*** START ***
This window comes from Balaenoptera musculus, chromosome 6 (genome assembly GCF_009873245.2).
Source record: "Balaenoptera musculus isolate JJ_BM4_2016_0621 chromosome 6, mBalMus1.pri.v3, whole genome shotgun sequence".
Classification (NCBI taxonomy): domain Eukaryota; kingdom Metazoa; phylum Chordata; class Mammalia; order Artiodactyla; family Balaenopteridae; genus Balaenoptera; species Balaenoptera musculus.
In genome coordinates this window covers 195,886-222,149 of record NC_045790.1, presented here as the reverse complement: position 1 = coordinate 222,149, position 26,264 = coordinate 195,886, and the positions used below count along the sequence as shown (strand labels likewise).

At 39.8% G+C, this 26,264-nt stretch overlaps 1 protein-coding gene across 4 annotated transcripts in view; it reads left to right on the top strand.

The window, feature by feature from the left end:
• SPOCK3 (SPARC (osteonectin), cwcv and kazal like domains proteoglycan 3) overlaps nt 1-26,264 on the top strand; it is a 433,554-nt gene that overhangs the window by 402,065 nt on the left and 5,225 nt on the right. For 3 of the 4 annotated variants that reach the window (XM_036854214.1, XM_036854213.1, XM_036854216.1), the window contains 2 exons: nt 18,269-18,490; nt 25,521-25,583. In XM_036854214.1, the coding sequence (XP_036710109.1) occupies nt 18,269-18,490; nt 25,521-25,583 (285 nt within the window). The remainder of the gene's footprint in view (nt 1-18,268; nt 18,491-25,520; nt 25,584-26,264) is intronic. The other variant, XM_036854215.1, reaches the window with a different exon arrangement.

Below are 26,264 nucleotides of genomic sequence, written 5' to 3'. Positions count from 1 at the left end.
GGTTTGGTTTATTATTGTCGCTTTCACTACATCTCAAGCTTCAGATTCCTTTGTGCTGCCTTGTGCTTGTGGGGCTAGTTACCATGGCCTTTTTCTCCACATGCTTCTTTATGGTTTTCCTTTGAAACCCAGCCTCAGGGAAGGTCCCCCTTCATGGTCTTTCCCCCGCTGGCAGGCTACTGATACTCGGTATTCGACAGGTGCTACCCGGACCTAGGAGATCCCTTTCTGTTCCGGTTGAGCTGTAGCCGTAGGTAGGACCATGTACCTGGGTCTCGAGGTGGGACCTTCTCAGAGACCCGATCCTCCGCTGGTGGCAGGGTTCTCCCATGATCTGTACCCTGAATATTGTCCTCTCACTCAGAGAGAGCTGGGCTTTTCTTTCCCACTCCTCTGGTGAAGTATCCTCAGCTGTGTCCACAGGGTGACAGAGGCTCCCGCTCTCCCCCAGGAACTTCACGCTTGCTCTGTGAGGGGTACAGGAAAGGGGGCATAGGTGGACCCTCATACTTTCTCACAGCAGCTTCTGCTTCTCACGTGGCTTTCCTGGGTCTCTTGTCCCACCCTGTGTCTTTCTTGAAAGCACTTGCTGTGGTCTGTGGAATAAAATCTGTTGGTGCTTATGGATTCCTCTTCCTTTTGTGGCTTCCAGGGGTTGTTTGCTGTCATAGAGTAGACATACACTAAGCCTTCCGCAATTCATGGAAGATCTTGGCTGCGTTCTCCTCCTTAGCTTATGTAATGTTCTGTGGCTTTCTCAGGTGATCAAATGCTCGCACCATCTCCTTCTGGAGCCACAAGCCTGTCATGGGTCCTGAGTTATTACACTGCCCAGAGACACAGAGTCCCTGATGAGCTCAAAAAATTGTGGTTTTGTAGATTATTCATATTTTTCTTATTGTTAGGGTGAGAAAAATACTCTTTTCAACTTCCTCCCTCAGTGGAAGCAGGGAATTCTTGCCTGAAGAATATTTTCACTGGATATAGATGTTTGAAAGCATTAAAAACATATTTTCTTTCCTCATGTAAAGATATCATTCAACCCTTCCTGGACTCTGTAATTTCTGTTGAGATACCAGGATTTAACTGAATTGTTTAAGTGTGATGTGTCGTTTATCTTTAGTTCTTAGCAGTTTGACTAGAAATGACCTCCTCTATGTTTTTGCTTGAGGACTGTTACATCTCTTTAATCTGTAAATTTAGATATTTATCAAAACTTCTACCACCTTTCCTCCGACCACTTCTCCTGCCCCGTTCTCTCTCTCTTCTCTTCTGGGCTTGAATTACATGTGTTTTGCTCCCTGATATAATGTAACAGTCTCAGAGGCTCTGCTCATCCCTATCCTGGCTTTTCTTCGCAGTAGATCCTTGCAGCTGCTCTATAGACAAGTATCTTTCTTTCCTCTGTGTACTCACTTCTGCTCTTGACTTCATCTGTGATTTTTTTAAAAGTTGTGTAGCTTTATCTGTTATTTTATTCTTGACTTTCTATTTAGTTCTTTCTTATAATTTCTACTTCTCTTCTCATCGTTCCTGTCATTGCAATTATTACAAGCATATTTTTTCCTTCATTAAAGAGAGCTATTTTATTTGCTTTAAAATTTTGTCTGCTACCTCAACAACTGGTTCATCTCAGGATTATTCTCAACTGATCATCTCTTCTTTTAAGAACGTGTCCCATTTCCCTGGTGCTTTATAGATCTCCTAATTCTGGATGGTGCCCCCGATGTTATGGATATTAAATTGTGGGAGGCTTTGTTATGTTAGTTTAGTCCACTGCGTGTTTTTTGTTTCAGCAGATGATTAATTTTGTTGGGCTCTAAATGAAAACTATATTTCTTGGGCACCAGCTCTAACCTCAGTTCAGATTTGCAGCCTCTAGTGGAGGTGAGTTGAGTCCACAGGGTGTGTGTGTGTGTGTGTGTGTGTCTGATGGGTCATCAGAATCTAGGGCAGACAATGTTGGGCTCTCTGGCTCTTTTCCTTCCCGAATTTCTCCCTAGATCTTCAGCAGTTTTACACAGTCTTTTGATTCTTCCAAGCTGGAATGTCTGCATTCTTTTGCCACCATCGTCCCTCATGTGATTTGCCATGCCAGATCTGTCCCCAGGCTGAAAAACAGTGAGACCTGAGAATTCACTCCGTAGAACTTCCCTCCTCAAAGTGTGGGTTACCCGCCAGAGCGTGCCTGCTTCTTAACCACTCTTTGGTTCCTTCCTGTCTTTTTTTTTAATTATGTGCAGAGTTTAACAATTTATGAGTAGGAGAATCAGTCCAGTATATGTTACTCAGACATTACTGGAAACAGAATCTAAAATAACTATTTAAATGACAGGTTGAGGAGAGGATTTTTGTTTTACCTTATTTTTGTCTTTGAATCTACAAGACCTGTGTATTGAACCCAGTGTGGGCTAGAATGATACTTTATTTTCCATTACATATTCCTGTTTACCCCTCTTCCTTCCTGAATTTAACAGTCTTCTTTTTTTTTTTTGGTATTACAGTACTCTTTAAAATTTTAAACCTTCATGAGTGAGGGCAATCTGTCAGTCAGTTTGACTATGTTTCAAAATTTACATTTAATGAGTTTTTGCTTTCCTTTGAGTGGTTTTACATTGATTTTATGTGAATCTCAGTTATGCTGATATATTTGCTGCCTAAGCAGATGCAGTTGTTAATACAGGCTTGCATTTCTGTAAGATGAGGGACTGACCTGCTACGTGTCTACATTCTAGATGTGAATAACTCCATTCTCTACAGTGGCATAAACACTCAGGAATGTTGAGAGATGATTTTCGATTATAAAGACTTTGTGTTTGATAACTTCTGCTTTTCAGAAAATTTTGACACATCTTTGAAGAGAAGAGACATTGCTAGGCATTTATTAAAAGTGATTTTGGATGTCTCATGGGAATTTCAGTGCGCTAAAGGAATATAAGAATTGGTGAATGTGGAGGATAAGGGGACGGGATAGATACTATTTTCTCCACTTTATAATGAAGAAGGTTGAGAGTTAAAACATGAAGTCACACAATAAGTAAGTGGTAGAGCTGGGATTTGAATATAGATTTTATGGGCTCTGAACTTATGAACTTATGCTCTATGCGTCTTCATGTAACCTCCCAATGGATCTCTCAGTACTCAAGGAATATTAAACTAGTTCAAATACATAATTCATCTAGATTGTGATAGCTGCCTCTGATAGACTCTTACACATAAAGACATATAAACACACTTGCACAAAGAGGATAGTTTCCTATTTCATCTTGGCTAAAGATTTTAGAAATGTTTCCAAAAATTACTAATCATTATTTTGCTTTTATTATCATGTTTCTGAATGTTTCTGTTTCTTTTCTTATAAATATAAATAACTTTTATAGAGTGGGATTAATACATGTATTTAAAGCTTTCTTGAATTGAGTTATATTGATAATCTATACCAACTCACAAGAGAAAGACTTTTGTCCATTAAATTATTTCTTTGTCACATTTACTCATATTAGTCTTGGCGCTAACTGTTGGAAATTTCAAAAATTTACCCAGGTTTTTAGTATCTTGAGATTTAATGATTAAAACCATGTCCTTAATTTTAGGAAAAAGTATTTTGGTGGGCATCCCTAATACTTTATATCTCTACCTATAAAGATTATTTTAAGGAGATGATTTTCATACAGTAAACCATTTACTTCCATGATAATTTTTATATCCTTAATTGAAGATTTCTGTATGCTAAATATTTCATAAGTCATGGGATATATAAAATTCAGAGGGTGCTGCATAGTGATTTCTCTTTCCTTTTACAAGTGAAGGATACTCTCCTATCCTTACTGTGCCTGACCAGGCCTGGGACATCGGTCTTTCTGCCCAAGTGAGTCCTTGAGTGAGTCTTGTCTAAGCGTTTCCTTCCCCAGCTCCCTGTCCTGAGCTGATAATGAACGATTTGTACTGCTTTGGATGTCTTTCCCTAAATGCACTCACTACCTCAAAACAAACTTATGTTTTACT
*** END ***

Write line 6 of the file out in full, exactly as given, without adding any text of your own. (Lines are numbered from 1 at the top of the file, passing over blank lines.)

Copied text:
The window, feature by feature from the left end: